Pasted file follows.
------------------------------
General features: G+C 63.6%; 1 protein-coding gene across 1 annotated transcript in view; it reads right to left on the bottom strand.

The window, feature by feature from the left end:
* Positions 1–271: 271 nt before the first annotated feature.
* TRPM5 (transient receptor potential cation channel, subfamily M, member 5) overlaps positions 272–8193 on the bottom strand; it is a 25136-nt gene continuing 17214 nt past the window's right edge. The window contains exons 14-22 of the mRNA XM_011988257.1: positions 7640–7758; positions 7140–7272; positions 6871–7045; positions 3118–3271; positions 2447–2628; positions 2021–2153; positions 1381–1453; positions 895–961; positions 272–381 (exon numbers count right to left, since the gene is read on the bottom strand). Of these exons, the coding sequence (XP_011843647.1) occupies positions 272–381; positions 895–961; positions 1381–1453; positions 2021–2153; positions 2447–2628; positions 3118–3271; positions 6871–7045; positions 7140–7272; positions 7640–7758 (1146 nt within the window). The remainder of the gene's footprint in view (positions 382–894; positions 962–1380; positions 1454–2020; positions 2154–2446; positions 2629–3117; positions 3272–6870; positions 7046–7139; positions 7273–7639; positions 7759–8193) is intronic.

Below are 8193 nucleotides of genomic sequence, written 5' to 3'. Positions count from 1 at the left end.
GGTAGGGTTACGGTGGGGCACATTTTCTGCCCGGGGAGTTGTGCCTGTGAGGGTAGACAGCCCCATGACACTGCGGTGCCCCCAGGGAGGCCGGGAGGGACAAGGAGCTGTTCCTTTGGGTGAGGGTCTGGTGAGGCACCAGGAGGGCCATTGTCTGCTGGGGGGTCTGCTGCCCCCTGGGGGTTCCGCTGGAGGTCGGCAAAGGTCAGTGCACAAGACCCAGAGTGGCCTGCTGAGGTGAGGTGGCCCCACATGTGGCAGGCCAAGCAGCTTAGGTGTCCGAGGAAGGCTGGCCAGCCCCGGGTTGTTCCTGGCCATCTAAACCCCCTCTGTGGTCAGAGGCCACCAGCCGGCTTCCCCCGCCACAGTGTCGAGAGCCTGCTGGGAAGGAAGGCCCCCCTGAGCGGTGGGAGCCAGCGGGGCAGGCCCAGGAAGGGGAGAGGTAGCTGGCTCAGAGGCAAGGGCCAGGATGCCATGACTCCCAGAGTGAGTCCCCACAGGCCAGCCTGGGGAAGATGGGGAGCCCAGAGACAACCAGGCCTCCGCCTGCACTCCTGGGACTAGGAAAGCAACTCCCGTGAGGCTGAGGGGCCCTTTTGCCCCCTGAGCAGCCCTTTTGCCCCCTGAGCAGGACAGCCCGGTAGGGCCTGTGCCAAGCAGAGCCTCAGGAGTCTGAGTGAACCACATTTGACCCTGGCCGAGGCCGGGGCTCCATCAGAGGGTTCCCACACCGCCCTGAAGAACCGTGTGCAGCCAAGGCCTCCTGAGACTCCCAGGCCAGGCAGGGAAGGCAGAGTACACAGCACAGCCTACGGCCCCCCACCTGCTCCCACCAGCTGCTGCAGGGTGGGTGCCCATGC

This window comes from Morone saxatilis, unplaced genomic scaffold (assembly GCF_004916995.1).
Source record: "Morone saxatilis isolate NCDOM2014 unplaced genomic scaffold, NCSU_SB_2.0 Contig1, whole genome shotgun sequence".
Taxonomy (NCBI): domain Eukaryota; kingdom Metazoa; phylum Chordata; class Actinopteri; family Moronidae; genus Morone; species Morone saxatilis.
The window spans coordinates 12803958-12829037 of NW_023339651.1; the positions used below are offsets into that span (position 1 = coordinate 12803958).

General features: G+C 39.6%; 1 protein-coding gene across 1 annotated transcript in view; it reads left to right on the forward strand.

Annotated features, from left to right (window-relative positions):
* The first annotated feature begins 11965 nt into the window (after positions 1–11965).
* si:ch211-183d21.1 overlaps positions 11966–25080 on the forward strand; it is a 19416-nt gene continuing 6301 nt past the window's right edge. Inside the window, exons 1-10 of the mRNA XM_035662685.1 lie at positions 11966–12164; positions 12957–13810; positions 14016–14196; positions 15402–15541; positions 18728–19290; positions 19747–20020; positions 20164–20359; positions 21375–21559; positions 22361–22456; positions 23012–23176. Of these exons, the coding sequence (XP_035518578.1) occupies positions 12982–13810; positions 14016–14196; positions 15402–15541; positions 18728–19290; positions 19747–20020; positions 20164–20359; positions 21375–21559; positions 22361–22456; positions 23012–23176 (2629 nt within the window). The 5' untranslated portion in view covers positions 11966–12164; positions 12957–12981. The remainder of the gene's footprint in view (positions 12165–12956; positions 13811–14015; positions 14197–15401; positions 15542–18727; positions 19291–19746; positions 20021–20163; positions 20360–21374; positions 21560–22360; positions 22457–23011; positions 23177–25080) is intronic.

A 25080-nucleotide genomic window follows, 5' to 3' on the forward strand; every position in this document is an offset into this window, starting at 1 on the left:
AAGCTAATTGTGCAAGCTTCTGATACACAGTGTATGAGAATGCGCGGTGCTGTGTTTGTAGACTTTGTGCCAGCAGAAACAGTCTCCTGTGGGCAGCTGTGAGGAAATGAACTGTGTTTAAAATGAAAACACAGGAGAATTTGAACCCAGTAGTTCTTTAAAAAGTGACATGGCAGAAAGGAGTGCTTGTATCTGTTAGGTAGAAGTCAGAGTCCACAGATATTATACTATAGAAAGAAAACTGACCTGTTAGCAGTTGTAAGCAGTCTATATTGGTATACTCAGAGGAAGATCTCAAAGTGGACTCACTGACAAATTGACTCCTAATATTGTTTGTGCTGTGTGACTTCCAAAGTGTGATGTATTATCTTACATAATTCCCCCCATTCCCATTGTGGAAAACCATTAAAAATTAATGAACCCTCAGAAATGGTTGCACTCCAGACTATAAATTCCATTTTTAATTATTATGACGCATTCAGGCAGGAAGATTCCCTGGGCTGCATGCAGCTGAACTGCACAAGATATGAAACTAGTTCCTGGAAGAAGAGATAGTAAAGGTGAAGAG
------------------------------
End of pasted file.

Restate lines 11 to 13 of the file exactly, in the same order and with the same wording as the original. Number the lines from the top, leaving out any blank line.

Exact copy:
General features: G+C 39.6%; 1 protein-coding gene across 1 annotated transcript in view; it reads left to right on the forward strand.

Annotated features, from left to right (window-relative positions):
* The first annotated feature begins 11965 nt into the window (after positions 1–11965).